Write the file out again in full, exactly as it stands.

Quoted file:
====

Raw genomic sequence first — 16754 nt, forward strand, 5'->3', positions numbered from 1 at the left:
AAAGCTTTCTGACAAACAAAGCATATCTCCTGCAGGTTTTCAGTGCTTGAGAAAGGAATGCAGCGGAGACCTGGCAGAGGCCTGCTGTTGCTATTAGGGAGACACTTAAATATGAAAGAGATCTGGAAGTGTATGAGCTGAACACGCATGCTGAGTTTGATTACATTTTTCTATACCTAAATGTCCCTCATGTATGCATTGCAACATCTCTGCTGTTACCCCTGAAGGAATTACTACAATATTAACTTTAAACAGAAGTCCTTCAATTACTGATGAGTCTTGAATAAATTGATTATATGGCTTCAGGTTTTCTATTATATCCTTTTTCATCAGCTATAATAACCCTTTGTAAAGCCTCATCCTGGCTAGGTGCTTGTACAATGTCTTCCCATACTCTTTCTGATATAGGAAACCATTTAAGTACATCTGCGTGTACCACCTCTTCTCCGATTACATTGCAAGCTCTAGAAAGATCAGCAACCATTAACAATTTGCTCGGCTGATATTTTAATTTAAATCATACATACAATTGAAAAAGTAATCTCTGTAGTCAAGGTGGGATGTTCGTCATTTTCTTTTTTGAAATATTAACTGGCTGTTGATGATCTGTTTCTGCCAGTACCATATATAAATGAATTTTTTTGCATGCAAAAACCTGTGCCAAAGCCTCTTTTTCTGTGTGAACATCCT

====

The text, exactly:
Raw genomic sequence first — 16754 nt, forward strand, 5'->3', positions numbered from 1 at the left:
AAAGCTTTCTGACAAACAAAGCATATCTCCTGCAGGTTTTCAGTGCTTGAGAAAGGAATGCAGCGGAGACCTGGCAGAGGCCTGCTGTTGCTATTAGGGAGACACTTAAATATGAAAGAGATCTGGAAGTGTATGAGCTGAACACGCATGCTGAGTTTGATTACATTTTTCTATACCTAAATGTCCCTCATGTATGCATTGCAACATCTCTGCTGTTACCCCTGAAGGAATTACTACAATATTAACTTTAAACAGAAGTCCTTCAATTACTGATGAGTCTTGAATAAATTGATTATATGGCTTCAGGTTTTCTATTATATCCTTTTTCATCAGCTATAATAACCCTTTGTAAAGCCTCATCCTGGCTAGGTGCTTGTACAATGTCTTCCCATACTCTTTCTGATATAGGAAACCATTTAAGTACATCTGCGTGTACCACCTCTTCTCCGATTACATTGCAAGCTCTAGAAAGATCAGCAACCATTAACAATTTGCTCGGCTGATATTTTAATTTAAATCATACATACAATTGAAAAAGTAATCTCTGTAGTCAAGGTGGGATGTTCGTCATTTTCTTTTTTGAAATATTAACTGGCTGTTGATGATCTGTTTCTGCCAGTACCATATATAAATGAATTTTTTTGCATGCAAAAACCTGTGCCAAAGCCTCTTTTTCTGTGTGAACATCCT